So, what’s going on with coal:

The US Supreme Court has delivered a commodity that is hard to come by in coal country: hope.

Hope that by blocking a new federal rule cutting power-plant emissions, the court has turned the tide after years of regulations and declining production. Hope that the jobs that once brought good wages to people who desperately needed them will come back.

For elected leaders of both parties in coal-producing states, ‘‘Obama’’ has been the easy answer to why the coal jobs are going away. So it’s no wonder the Supreme Court’s ruling was hailed by politicians as a ‘‘real ray of hope.’’

Despite these trends, industry supporters say the stay of the Obama administration’s plan prevents an even harsher future for coal, at least temporarily.

If implemented, the federal rule would drive down mining production from the largest coal state, Wyoming, between 20 to 45 percent by 2030, according to a 2015 report by the Center for Energy Economics and Public Policy at the University of Wyoming.

It’s mentioned quickly but the reporters don’t dwell on the fact that the number of workers in the coal industry has been dropping for decades: the numbers peaked at about 784000 in 1920; it was down to about 488000 in 1950; about 229000 in 1980; it was down to about 72000 in 2000 (it actually rebounded a bit after that). Somehow I don’t think the rules of the EPA, never mind President Obama, are responsible for most of those job losses (the EPA was founded in 1970 when there were about 146000 jobs in coal, so the number actually went up for a while after it was founded). Oh, and how many jobs are there in Wyoming? An estimated 6673 in 2013–not very many.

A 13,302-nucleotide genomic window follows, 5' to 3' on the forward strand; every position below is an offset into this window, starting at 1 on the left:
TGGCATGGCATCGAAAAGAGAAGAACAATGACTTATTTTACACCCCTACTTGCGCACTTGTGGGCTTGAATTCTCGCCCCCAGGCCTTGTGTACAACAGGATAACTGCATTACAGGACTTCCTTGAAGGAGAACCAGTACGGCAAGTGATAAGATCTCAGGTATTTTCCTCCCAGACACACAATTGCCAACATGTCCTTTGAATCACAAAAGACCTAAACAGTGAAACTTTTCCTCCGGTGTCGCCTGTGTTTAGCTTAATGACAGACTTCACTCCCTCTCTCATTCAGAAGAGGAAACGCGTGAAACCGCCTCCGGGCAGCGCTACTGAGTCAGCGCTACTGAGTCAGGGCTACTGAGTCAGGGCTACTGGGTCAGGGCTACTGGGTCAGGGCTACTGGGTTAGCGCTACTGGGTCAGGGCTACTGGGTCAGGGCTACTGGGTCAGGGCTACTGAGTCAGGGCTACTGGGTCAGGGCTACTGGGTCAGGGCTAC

When some rules were proposed in 2011, the EPI put out a study that found:

The report details the following major findings:

  • The toxics rule would have a modest positive net impact on overall employment, likely leading to the creation of 28,000 to 158,000 jobs between now and 2015. (This estimate reflects the specific findings that follow below.)
  • The employment effect of the toxics rule on the utility industry itself could range from 17,000 jobs lost to 35,000 jobs gained.
  • The toxics rule would create between 81,000 and 101,000 jobs in the pollution abatement and control industry (which includes suppliers such as steelmakers).
  • Between 31,000 and 46,000 jobs would be lost due to higher energy prices leading to reductions in output.
  • Assuming a re-spending multiplier of 0.5, and since the net impact of the above impacts is positive, another 9,000 to 53,000 jobs would be created through re-spending.

Wait, they estimate it would increase the total number of jobs? How could that be, wouldn’t the reporters mention something like that?

Oh, and then there’s this:

The clearest take-away from the RIA and other analyses of pollution standards is that the primary economic impact of these rules is on health and quality-of-life outcomes. The improvements to health and quality of life stemming from the proposed rule changes would be very large and make the regulatory change worthy of support in and of itself. Specifically, the EPA estimates (based on the state-of-the-art research) that adoption of the proposed toxics rule would lead to the following outcomes:

  • 6,800 to 17,000 lives saved (which the EPA describes as “avoiding premature mortality”)
  • 11,000 fewer heart attacks
  • 12,200 fewer hospital and emergency room visits
  • 225,000 fewer cases of respiratory symptoms
  • 850,000 more work days (because workers are healthier)

The “monetized” value of these and certain other health benefits would amount to $55–146 billion per year, dramatically exceeding the $11.3 billion annual cost of the program (figures in 2010 dollars).

You might think this would be worth mentioning, but I guess the health and well-being of people doesn’t matter much.

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